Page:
NORTH CAROLINA — In August 2010, Sarah Ovaska took a big chance.
Ovaska, a city hall reporter at The News & Observer in Raleigh, had always planned for a career in newspapers. But the economic reality surrounding her pointed to a dim future; the rounds of layoffs in the industry felt as if they were coming every quarter. Ovaska had been thinking about how she could keep doing journalism and still feed herself.
Then N.C. Policy Watch, a public policy nonprofit, hired her as its first investigative reporter. Nearly two years later, she’s glad she made the leap.
Her organization, part of the N.C. Justice Center, gives her the time to dig in to state political reporting and watchdog work, like her series of articles about N.C. Rep. Steven LaRoque, a Republican from Kinston who ran two economic development organizations. The U.S. Department of Agriculture is investigating LaRoque’s groups after Ovaska’s work showed that he made loans to legislators, paid himself up to $195,000 a year, and made a $200,000 loan to his own for-profit company. His nonprofits have taken in $8 million in federal funding since 1997.
“There’s such an overwhelming public need for journalism to help people put the events and the agencies that affect them into context,” Ovaska said. “I suspect that we’re going to see more of it.”
As traditional news institutions have shrunk in North Carolina, the ranks of nonprofit groups producing journalism about politics and policy have grown—creating a rich, if untraditional, environment for political coverage, issue-oriented journalism, and even investigative work on topics affecting the 2012 election.
Some sources are relatively new, part of a crop of independent, nonprofit news outlets sprouting in many states. Others are long established, serving policy-oriented parent organizations that have a clear political ideology, even if they are technically nonpartisan.
Whatever their pedigree, the nonprofits are sometimes hard to find for readers outside of political wonk circles. But as a group, they’re providing more information about politics and the money behind it, particularly for state elections and issues—an area where the number of newspaper reporters has sharply declined both in North Carolina and across the country. And Ovaska says her stories seem to have a longer shelf life, often resurfacing six months after publication.
Given the role these nonprofit sites are coming to play in my home state, I thought it might be helpful to highlight some of them here. Deciding whom to include in a list of this sort isn’t easy. Researcher Fiona Morgan spent months documenting the information ecosystem in just one part of the state in 2010 and 2011. Some interesting new sites, like the Raleigh Public Record, focus primarily on local civic news, while other news organizations are shifting to focus more on politics in preparation for the Democratic National Convention in Charlotte and the 2012 election. Parts of North Carolina also have a rich political blogging history, from Pam’s House Blend on the left to Pundit House on the right.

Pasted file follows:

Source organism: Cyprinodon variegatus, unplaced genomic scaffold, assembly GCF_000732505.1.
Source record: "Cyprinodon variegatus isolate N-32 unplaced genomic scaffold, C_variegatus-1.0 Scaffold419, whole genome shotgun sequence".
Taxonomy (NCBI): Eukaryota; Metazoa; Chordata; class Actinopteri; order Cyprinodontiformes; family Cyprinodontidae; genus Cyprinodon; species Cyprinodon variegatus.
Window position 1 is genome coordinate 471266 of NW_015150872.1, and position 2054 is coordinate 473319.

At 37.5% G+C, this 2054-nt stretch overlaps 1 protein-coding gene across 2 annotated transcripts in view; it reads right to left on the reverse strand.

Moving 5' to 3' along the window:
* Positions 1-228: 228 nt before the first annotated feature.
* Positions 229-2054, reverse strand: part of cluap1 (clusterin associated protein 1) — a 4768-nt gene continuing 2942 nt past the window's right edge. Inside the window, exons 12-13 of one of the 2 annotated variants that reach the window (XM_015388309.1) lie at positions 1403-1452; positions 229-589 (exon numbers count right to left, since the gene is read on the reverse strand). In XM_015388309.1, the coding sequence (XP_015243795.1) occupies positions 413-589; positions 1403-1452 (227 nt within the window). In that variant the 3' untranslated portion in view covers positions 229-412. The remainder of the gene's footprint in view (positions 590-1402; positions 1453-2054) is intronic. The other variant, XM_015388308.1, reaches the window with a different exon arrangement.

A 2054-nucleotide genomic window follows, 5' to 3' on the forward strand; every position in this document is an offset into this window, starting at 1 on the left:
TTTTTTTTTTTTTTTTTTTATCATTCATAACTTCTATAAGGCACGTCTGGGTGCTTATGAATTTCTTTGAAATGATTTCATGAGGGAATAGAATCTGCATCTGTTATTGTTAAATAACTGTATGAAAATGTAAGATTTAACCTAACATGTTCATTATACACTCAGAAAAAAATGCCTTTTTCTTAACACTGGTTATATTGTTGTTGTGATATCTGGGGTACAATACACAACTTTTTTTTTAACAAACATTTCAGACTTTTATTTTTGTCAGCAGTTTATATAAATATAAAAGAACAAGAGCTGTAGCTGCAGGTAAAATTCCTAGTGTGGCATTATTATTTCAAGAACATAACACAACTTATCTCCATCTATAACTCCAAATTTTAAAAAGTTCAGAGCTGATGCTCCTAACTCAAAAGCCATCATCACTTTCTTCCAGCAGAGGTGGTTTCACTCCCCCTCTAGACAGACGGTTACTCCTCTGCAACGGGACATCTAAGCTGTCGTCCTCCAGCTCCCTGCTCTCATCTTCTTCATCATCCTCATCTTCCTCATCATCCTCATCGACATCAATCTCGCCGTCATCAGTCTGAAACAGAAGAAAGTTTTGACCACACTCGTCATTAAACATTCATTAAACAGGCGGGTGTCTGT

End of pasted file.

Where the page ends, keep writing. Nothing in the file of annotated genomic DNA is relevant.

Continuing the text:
But for now, I’ll start with a list of nonprofit organizations that consistently write about policy and politics with articles that could be called journalism. They’re filling information gaps, even when they come from particular political points of view. Navigating multiple sites isn’t as easy for consumers as picking up a traditional newspaper in the days of healthy, large newsrooms. But maybe this list will help.
(Decisions about classification—left, right, and nonpartisan—are based on my read of the sites’ tone and content, not their status with the IRS. And it’s possible I’ve left out some key voices. If so, let me know in the comments.)
From the left
Facing South: This site is the online magazine of the Institute for Southern Studies, founded in 1970 by veterans of the civil rights movement. The site, which began as a digital newsletter, launched as a blog in 2005. It’s left-leaning, frequently focuses on money in politics, and this year, often aims its barbs at organizations connected with Art Pope, a North Carolina entrepreneur who has funded Republican causes.
But during the 2008 election cycle, the site was best known for exposing robocalls and confusing voter registration tactics from Women’s Voices Women Vote, a group with ties to Bill and Hillary Clinton. In March 2011, the magazine partnered with The Independent Weekly, a print publication in the Triangle area of North Carolina, to produce an in-depth report on Pope, more than six months before Pope came to national attention with a profile in The New Yorker.
The site often pursues national stories that have implications across the South, like the one by editorial director Sue Sturgis that examined the group attacking an award-winning climate scientist at the University of Virginia. Funding comes from individuals and a long list of foundations.